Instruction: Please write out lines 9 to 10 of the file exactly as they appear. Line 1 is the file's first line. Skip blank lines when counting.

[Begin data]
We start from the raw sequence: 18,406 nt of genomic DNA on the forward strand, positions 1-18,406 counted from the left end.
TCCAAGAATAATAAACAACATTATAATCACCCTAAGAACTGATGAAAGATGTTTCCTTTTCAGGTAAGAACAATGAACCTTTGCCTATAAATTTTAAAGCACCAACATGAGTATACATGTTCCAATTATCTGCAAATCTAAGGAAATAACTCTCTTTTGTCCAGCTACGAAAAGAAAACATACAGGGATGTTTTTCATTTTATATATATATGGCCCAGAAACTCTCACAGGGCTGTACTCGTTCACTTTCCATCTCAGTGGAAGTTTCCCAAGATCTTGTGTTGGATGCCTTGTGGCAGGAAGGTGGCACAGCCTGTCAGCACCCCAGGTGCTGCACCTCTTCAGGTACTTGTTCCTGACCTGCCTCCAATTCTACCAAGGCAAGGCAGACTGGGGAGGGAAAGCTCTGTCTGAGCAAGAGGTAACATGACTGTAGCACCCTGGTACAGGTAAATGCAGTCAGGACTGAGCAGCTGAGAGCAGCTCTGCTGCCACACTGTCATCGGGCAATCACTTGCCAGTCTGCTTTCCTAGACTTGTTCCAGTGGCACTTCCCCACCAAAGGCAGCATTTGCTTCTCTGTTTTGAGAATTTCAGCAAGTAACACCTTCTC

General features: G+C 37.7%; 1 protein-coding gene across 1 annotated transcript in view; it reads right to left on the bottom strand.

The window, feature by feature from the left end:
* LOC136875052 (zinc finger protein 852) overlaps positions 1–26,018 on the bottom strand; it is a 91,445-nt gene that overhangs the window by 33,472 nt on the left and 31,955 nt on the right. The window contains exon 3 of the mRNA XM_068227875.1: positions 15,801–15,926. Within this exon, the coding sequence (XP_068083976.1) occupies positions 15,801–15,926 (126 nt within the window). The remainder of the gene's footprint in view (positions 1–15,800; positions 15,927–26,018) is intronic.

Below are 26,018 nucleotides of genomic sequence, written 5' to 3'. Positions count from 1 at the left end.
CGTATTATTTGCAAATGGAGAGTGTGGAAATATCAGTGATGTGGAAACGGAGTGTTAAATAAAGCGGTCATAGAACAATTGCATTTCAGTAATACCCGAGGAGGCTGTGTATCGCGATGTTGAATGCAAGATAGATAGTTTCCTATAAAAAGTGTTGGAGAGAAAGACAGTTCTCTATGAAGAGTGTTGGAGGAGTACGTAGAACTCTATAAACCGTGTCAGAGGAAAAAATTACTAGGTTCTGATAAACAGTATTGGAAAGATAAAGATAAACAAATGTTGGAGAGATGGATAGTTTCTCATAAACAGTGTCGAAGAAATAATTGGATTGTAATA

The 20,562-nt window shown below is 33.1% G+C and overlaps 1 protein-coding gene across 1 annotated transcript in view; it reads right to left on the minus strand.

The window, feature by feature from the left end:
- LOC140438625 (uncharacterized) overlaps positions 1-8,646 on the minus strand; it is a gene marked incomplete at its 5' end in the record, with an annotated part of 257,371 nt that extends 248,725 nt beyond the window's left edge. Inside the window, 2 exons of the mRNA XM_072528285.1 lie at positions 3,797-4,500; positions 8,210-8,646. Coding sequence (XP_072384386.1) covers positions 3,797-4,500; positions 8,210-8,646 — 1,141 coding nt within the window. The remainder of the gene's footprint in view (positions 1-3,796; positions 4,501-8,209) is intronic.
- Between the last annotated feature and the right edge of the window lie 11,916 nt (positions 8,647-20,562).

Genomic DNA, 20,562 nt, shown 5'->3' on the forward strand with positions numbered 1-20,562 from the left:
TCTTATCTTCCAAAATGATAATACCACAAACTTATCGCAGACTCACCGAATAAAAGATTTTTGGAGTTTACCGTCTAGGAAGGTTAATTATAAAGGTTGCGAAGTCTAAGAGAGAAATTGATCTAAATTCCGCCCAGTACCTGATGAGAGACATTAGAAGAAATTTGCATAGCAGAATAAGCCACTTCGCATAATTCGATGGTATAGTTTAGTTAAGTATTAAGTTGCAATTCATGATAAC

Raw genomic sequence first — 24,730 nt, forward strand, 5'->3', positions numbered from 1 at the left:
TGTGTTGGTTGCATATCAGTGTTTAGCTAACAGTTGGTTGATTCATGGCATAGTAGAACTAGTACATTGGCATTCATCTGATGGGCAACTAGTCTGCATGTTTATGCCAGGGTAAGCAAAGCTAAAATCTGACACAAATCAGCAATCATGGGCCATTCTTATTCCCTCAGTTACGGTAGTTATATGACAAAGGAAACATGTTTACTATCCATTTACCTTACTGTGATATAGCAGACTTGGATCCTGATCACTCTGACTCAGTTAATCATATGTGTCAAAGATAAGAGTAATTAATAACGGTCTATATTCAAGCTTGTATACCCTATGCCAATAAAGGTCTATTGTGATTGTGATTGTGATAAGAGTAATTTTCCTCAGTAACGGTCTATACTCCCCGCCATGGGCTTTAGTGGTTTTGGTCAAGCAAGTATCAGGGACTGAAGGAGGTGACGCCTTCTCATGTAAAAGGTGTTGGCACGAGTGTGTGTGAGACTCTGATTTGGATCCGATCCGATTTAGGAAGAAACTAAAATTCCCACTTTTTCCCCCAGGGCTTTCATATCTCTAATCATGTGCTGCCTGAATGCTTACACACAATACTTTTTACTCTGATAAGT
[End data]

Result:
The window, feature by feature from the left end:
- LOC140438625 (uncharacterized) overlaps positions 1-8,646 on the minus strand; it is a gene marked incomplete at its 5' end in the record, with an annotated part of 257,371 nt that extends 248,725 nt beyond the window's left edge. Inside the window, 2 exons of the mRNA XM_072528285.1 lie at positions 3,797-4,500; positions 8,210-8,646. Coding sequence (XP_072384386.1) covers positions 3,797-4,500; positions 8,210-8,646 — 1,141 coding nt within the window. The remainder of the gene's footprint in view (positions 1-3,796; positions 4,501-8,209) is intronic.